Biblical counseling is glorifying God by assisting believers in their progressive sanctification through the ministry of God’s sufficient Word by the Holy Spirit. Counselors themselves should be prepared to counsel by having a ready heart, a pure life, and right relationships with others. Although formal counseling training is not required, every Christian must be ready to give an answer for the hope that is found only in Christ.
The ultimate purpose of biblical counseling is to glorify God by being conformed to Christ in order to bring exaltation to Him. Counselors should help believers glorify God—the very reason that God created them, saved them, and is sanctifying them. Colossians 1:16-17 states that people were created to glorify God – “For by Him all things were created that are in heaven and that are on earth, visible and invisible, whether thrones or dominions or principalities or powers. All things were created through Him and for Him. And He is before all things, and in Him all things consist” (NKJV). All things were created by Him and for Him. Romans 8:28-29 further explains that people are being sanctified to glorify God – “And we know that all things work together for good to those who love God, to those who are the called according to His purpose. For whom He foreknew, He also predestined to be conformed to the image of His Son, that He might be the firstborn among many brethren” (NKJV). All things work together for a Christian’s good, and this good is conformity to Christ. Christians conform to Christ in order to exalt His holy name because their changed lives bring Him glory.
The immediate goal of counseling is to help people change in the direction of greater godliness. The biblical doctrine of progressive sanctification addresses the change needed in a believer’s life. Progressive sanctification is a process which begins at the moment of our salvation and continues throughout our earthly life, whereby the believer practically becomes more and more set apart to God from sin. II Corinthians 3:18 states that Christians are being transformed into the image of Christ from glory to glory by the Holy Spirit – “But we all, with unveiled face, beholding as in a mirror the glory of the Lord, are being transformed into the same image from glory to glory, just as by the Spirit of the Lord” (NKJV). The Holy Spirit uses the Bible as the instrument of sanctification, giving believers the knowledge of Christ, a knowledge that supernaturally sanctifies them. Philippians 2:12-13 further explains how sanctification is the work of both God and man – “Therefore, my beloved, as you have always obeyed, not as in my presence only, but now much more in my absence, work out your own salvation with fear and trembling; for it is God who works in you both to will and to do for His good pleasure” (NKJV). God works in Christians both to will and do while Christians work out their own salvation. The doctrine of progressive sanctification is extremely important in biblical counseling because it offers hope! Christians have hope because they can change to be more like Christ.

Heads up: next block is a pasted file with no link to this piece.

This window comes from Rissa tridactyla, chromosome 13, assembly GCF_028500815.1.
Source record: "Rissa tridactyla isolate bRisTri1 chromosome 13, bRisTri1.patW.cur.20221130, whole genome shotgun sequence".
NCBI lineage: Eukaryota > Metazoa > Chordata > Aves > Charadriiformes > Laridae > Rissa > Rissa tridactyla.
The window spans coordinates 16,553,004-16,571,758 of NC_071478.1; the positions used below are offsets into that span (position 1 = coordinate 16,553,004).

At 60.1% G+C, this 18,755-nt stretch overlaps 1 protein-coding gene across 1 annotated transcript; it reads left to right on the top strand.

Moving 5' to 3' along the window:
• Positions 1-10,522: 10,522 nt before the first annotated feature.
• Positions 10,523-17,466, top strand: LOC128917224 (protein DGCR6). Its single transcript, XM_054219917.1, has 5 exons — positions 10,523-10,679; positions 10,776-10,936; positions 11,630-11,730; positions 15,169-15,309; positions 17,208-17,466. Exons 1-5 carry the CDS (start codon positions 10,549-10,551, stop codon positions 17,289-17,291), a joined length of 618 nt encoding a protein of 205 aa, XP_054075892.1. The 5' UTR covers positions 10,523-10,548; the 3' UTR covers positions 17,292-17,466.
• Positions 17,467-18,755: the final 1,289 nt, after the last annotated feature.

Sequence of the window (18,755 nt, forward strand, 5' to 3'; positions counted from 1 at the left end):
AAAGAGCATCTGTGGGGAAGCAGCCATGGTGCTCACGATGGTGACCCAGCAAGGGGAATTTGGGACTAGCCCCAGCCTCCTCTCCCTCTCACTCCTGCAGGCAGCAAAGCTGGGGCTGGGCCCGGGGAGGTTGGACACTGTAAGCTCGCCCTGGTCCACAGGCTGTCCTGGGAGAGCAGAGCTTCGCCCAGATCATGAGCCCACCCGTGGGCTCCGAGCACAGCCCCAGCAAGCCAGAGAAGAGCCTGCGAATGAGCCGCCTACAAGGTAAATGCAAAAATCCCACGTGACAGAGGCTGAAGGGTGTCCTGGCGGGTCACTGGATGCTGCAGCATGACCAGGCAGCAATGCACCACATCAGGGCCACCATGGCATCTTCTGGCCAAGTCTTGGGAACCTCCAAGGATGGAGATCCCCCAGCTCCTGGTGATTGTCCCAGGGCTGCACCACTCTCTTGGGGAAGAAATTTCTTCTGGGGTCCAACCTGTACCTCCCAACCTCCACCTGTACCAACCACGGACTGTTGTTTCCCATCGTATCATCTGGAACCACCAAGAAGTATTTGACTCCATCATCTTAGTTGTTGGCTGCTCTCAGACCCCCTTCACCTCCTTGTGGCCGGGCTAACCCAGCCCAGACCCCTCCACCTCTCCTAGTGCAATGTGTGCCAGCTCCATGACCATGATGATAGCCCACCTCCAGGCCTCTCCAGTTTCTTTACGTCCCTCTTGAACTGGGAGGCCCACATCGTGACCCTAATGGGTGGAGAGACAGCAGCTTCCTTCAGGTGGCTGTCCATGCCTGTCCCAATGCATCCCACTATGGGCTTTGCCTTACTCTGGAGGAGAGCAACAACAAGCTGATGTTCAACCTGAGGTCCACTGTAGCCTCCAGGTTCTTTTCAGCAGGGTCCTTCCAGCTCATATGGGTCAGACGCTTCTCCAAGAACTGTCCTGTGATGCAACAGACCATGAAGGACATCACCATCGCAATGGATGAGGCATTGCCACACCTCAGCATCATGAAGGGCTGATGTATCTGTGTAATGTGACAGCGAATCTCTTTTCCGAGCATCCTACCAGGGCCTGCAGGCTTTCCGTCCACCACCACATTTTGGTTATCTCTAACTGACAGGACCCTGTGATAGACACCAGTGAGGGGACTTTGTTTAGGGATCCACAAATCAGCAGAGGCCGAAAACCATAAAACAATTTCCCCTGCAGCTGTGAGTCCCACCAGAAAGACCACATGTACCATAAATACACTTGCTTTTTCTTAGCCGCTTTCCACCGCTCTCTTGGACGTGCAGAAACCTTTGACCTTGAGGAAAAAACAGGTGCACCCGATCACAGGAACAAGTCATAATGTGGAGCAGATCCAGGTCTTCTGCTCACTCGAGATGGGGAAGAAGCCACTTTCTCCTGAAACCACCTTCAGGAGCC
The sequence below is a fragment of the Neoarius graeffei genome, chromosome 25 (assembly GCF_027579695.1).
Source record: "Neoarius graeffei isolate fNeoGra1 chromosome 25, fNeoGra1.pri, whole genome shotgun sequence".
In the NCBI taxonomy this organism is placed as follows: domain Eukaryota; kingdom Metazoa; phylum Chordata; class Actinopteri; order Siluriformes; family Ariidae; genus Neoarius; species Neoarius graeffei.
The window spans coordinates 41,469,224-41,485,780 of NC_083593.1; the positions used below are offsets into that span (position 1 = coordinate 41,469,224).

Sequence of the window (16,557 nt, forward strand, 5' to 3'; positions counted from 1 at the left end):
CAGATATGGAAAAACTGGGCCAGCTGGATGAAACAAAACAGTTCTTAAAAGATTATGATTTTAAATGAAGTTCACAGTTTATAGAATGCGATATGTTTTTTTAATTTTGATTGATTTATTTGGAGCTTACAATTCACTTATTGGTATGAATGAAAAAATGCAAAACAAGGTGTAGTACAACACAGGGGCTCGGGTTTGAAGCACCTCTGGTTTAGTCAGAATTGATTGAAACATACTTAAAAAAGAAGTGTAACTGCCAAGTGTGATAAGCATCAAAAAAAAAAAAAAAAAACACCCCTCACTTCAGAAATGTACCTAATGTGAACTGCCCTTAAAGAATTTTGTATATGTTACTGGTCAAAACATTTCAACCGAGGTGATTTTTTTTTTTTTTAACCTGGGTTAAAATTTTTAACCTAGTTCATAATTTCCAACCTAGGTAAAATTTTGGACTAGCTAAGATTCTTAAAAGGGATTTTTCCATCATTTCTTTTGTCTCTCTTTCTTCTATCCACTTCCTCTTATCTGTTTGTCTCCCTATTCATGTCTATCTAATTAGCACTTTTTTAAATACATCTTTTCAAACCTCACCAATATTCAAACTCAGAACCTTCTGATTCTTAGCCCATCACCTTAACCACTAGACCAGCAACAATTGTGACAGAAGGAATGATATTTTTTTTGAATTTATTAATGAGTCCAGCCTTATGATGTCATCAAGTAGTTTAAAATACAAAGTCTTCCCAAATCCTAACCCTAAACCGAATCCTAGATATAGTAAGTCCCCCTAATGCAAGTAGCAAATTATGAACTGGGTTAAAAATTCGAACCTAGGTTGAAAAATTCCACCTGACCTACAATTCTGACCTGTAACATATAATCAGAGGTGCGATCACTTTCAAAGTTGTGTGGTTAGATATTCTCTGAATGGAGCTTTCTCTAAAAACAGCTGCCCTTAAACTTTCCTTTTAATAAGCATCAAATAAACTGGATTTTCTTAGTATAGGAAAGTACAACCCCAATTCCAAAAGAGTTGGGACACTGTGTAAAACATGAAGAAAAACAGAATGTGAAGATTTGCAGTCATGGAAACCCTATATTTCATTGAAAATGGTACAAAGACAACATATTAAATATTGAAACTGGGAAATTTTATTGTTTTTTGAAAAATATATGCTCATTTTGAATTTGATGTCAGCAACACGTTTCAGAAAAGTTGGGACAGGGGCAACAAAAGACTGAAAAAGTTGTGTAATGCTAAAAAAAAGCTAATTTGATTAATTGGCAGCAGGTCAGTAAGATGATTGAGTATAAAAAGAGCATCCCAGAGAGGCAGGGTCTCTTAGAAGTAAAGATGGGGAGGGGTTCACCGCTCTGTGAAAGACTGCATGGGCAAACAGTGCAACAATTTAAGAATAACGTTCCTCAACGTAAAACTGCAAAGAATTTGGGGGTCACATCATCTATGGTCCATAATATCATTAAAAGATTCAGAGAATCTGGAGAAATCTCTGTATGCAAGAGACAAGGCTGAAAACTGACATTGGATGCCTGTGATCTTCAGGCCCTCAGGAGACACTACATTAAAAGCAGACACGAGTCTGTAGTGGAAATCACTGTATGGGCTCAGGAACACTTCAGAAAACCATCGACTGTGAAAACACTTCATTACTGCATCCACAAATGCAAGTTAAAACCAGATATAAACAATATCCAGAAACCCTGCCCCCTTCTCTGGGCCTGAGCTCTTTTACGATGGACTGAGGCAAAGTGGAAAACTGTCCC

The doctrine of sufficiency believes that the Bible has all the answers for living the Christian life. Biblical counseling relates to the doctrine of sufficiency because the Bible contains everything counselors need to be equipped to perform the work God has given them. II Timothy 3:16-17 states that God’s inspired Scripture makes believers complete and equips believers to do the “good works” that He has called them to do – “All Scripture is given by inspiration of God, and is profitable for doctrine, for reproof, for correction, for instruction in righteousness, that the man of God may be complete, thoroughly equipped for every good work” (NKJV). Believers have everything they need in their relationship with Christ and in the revelation of Christ to live lives that bring glory to God by doing the good works which God has called them to do (Mazak). II Peter 1:2-3 declares that believers have everything needed for salvation and sanctification in Jesus – “Grace and peace be multiplied to you in the knowledge of God and of Jesus our Lord, as His divine power has given to us all things that pertain to life and godliness, through the knowledge of Him who called us by glory and virtue” (NKJV). When Christ called believers, He gave them a true knowledge of Himself, and that experiential knowledge of Him is the means of everything that is necessary for spiritual life and godly living.
Biblical counseling differs from both secular and integrational counseling. The theological pyramid covers six areas: (1) biblical introduction, (2) hermeneutics, (3) exegesis, (4) biblical theology, (5) systematic theology, and (6) practical/applied theology. Biblical counseling covers all six steps of the theological pyramid thus giving confidence to the counselor and the counselee because God’s Word really is sufficient to address every need. Secular counseling only focuses on the practical/applied part of counseling, denying the use of Scripture in any part of the counseling process. Secularists also focus on fixing man’s outward problems without reaching the heart issue. Integrational counseling considers, but is not based on, the other five steps of the theological pyramid, and an integrationist is one who denies the doctrine of the sufficiency of Scripture even though he will use Scripture in counseling. Since the Bible is sufficient, neither secular nor integrative counseling are valid options for the biblical counselor.
– Hannah S. Bowers